The Judean Monarchy

After the death of Solomon and the tragic split of his empire into two estranged kingdoms, Judea was left with only a quarter of the population and a small, almost defenseless, generally land-bound portion of the land to the south. However, it had three things in its favor:

1)   It was heir to dynasty to the House of David, which solidified the government in a way that the Kingdom of Israel never experienced.

2)   It had the Temple, which was in its capital city, Jerusalem. The Temple served as a breakwater against the rising tides of alien influences, and weakened the hold that idolatry otherwise would have had over the people.

3)   It had the prophets. Even though the kingdom of Israel also had prophets, the influence of the prophets in Judea was much greater.

All of those factors combined to create a protective coating that did not allow Judea to slip away in the same fashion that Israel did. Even when it would be destroyed, its Temple burned to the ground and its people taken into exile, the Jewish people would survive because the tradition of Torah and belief remained intact. Despite the fact that vast numbers of individual Jews would be lost, the centrality of Jewish life and its future in the hostile environment of Exile and Diaspora would live on.

Children Undo What their Fathers Did

We will see a pattern with the Judean kings: children undoing what their father’s did.

If the father was an idolater, the next king, his son, was righteous. If he was righteous, then his son became an idolater. Sometimes it was the grandson, not the son, who reversed direction, but with few exceptions this was the pattern.

David and Solomon were both good, despite Solomon’s failures at the end. However, Solomon’s son Rehoboam was a disaster. His son Avijam was even worse. He was the first outright idolater in the Davidic line. However, he was followed by the righteous king, Asa.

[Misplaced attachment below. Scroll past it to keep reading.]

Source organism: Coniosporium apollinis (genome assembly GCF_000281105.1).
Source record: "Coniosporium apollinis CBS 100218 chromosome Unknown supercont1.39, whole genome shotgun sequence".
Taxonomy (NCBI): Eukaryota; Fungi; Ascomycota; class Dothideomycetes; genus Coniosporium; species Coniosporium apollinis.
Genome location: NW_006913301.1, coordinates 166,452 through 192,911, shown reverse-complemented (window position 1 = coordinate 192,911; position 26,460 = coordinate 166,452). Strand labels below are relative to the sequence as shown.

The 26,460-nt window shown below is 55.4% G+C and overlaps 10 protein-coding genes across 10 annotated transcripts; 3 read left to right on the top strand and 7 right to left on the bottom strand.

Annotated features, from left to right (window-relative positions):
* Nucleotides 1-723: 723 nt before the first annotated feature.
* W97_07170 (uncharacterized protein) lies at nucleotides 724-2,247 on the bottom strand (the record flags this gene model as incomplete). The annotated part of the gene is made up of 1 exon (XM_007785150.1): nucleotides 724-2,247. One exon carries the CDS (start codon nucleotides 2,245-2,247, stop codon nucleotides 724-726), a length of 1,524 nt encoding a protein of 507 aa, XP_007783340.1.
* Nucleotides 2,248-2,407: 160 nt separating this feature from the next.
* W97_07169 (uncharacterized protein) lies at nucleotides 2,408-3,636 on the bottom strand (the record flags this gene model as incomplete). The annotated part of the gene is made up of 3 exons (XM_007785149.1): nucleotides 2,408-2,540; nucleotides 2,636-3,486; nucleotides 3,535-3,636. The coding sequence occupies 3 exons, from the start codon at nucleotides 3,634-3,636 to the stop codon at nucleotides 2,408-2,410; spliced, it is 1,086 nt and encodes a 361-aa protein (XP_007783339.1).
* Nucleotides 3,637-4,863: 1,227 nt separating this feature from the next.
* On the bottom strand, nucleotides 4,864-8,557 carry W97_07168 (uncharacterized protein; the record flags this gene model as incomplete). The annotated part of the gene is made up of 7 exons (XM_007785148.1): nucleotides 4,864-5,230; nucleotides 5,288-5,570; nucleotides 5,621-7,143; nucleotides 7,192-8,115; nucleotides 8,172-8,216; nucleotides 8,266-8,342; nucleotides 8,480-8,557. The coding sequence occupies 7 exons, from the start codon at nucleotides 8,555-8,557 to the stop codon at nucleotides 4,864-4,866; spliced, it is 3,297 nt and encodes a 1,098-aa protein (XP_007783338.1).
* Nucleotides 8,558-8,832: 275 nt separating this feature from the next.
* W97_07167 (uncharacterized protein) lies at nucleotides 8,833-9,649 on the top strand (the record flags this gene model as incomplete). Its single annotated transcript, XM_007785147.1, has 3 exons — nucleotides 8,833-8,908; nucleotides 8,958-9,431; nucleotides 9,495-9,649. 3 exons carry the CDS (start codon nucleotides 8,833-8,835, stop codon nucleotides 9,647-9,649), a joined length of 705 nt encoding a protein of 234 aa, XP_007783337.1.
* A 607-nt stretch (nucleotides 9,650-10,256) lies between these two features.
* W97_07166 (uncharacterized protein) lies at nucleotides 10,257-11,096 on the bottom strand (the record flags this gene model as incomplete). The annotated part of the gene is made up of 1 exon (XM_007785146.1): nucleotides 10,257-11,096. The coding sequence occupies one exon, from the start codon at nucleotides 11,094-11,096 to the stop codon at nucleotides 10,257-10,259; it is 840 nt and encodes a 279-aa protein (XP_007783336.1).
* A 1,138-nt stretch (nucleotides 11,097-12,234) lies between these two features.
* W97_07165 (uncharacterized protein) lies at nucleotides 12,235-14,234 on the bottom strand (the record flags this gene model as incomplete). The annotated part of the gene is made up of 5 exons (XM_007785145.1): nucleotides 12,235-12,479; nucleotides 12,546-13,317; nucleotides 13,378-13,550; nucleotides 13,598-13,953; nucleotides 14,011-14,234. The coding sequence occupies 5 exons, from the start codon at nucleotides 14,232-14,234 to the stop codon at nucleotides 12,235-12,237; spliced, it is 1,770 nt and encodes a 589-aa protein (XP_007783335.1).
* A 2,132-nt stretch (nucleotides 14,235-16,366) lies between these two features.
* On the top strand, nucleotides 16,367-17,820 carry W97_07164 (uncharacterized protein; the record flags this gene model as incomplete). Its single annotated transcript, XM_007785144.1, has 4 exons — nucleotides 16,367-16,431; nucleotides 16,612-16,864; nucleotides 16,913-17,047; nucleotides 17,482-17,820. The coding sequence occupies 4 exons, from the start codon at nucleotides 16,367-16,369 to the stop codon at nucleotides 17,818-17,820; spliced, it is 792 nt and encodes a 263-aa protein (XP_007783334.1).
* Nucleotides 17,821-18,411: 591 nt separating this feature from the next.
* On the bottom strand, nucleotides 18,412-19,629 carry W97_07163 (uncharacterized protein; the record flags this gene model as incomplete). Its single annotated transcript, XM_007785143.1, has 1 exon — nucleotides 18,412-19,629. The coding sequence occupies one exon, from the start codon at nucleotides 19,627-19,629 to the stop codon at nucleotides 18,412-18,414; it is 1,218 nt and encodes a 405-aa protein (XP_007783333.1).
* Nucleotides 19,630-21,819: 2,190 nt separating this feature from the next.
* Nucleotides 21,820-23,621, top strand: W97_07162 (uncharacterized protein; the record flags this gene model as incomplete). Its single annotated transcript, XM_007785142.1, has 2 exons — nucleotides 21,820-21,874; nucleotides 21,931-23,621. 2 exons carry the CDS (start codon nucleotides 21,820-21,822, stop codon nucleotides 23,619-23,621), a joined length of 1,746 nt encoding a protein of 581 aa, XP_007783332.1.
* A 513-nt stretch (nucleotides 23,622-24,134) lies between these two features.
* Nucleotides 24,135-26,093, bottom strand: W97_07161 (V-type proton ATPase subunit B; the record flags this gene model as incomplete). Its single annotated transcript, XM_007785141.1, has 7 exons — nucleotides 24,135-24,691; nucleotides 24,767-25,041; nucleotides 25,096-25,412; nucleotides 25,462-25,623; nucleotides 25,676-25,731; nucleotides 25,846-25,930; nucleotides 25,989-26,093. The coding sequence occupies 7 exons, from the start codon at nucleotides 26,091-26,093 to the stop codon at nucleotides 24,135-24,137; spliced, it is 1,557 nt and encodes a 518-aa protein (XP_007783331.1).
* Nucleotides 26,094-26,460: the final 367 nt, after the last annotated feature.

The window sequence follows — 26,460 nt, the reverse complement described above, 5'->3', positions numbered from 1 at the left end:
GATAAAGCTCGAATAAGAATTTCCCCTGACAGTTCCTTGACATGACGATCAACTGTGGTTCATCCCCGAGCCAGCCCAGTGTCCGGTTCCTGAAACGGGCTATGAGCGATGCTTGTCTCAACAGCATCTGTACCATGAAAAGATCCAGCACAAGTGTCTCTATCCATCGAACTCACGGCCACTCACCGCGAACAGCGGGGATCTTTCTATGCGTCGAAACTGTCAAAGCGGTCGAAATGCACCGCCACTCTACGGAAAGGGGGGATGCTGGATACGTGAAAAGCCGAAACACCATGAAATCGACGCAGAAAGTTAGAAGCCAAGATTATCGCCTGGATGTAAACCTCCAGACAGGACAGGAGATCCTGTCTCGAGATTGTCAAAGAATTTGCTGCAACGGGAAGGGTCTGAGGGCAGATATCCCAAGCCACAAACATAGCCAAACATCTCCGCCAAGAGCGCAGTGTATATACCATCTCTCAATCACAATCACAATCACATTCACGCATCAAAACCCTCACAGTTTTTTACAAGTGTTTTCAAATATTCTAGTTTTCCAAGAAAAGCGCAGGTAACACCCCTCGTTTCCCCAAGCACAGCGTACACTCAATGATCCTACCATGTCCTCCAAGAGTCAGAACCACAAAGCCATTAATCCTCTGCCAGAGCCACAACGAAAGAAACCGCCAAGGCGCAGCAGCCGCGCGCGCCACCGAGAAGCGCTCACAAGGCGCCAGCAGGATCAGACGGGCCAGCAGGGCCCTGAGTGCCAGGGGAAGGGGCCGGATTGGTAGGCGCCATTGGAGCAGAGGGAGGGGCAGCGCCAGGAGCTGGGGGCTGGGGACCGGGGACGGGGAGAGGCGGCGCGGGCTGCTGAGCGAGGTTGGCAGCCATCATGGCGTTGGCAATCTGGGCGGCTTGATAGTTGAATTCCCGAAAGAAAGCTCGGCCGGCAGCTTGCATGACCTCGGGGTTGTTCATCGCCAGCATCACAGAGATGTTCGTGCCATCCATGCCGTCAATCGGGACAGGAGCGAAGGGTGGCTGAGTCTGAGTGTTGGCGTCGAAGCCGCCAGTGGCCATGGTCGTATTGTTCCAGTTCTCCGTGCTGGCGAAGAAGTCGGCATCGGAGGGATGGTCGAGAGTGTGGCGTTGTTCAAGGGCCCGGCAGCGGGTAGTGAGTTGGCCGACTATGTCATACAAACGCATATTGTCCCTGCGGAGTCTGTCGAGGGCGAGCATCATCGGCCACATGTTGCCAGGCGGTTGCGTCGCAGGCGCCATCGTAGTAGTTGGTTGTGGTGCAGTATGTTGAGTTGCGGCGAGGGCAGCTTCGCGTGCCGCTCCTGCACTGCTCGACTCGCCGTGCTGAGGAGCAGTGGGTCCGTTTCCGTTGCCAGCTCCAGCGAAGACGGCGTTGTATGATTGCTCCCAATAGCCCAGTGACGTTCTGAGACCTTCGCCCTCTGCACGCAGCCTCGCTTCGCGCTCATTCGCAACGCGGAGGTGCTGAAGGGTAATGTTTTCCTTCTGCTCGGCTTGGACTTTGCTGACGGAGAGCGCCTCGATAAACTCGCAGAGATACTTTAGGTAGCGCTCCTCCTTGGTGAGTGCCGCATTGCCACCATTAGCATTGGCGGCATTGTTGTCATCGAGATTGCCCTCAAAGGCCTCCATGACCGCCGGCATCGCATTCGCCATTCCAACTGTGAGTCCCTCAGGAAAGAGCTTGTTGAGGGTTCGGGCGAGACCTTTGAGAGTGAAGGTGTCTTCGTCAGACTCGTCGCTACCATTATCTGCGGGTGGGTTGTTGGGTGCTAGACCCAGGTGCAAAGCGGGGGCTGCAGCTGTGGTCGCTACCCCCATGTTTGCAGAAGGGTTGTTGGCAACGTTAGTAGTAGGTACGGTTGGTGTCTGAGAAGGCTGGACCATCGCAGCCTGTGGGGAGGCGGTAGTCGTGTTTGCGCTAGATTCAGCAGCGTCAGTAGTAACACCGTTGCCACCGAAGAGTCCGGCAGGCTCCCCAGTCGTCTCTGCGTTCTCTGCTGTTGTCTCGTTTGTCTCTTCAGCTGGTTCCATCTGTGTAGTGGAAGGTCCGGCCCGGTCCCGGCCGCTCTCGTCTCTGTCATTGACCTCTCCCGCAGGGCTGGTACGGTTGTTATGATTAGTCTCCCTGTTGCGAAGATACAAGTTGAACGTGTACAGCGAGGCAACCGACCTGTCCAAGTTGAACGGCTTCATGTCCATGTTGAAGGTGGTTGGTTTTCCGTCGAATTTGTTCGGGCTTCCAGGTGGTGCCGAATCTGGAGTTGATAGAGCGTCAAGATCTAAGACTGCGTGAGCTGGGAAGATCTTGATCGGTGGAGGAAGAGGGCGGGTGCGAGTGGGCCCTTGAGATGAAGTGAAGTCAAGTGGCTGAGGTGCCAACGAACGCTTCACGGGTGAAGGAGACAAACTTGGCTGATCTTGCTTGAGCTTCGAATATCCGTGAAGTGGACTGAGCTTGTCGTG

Asa restored what David attempted to do, making a clean sweep of idolatry and clearing out pockets of prostitution (IKings 15:12-13).

Asa was succeeded by Jehoshaphat. He was a righteous king who continued his father’s ways. However, toward the end of his 25-year reign he made a disastrous mistake, and joined forces in a losing war with the wicked Ahab of the Northern Kingdom (see I Kings 22).

After the war, Judea was very weak. One of the few territories it retained dominion over was Edom, located to the south, with access to a seaport on the Red Sea in what is modern day Eilat. Edom revolted and Judea lost control of its southern seaport. That set in motion a serious of rebellions that left Judea weaker than ever and on the verge of total disintegration.

The Disaster of Athaliah

Compounding matters, as part of Jehoshaphat’s original alliance with Israel he arranged a marriage between his son, Jehoram, and Ahab’s daughter, Athaliah. Consequently, the queen of Judea was now the blood relative of Ahab, the ruler of Israel.

Athaliah would become the single greatest disaster to strike Judea.